Murray-Darling mismanagement: floods, water theft, and Burke and Wills’s camels

Writer Sophie Cunningham at her home in Fitzroy, Victoria.
30 August 2020

One hundred and fifty years ago Ludwig Becker, a member of the Burke and Wills expedition, did a sketch of the Menindee pub, which sits between the Darling River and Menindee Lakes. At that time Menindee wasn’t considered big enough to be called a town but these days it needs a school for more than 100 pupils. Three-quarters of these children are descendants of the Barkindji and Nyampa people, who have lived, hunted and passed down their oral histories on the banks of the Darling for more than 40,000 years.

When Burke was camped at Menindee he met William Wright, a local station manager. Wright was charged with leading a small group to transport supplies to the camp at Cooper Creek. His contingent was joined by Becker. En route to Cooper Creek, Wright’s group pitched tents by the Koorliatto waterhole on the Bulloo River. They were visited by Mr Shirt, a Bandjigali or Karenggapa Murri man whose portrait was also painted for posterity by Becker. Mr Shirt, a “born diplomat”, tried to explain the problem the explorers were causing: “The area belonged to his tribe. Soon they were coming here to celebrate a feast … neighbouring tribes were already coming to drive us away.” Not long after that conversation Wright shot Mr Shirt.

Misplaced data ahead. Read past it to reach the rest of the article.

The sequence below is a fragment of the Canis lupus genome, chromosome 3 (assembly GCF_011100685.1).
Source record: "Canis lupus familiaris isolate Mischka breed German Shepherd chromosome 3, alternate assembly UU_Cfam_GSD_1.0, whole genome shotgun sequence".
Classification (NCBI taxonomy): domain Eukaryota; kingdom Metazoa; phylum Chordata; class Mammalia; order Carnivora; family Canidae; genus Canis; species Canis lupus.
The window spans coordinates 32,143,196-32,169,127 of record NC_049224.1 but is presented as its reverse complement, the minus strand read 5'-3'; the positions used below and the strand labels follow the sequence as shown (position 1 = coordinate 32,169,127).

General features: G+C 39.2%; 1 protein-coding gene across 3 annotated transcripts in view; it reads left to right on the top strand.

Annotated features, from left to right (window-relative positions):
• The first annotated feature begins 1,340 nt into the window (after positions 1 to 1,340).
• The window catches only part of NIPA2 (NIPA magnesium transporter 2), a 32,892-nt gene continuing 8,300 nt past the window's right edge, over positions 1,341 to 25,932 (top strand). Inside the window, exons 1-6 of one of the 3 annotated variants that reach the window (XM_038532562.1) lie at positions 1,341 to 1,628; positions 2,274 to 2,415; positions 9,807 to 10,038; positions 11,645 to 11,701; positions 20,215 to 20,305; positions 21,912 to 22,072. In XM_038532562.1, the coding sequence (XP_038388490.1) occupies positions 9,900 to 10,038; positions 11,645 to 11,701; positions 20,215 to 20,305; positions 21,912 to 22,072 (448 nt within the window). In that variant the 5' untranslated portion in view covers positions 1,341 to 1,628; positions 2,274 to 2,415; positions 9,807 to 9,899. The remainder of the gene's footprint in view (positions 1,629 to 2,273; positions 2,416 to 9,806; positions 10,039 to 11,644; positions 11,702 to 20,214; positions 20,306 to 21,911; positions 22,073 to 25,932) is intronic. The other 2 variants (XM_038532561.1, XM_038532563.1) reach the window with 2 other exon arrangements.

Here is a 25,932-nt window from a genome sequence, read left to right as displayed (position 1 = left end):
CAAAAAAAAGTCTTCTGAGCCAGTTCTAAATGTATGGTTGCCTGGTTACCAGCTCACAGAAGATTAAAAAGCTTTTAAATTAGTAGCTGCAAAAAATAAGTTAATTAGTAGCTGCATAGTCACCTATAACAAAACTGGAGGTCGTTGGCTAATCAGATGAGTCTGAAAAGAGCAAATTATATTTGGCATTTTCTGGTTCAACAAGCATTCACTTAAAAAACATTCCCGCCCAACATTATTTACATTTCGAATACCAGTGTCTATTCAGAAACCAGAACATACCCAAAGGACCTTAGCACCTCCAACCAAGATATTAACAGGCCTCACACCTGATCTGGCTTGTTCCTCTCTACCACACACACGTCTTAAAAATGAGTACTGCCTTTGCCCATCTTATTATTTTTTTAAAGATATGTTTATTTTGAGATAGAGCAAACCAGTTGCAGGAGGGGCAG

The theft of water in the Murray-Darling basin has a long history and it began when Burke and Wills walked from Royal Park to Moonee Ponds, another 750km to Menindee, then north again, with little clue as to what they were doing. Seven white men died on the expedition (including Becker), along with Mr Shirt. Twelve Ngawun men were killed by Frederick Walker, a notorious former Native Police officer who led one of the expeditions that searched for the remains of the Burke and Wills party in 1861.

Read the full article on The Guardian website, featuring commentary by Prof Jamie Pittock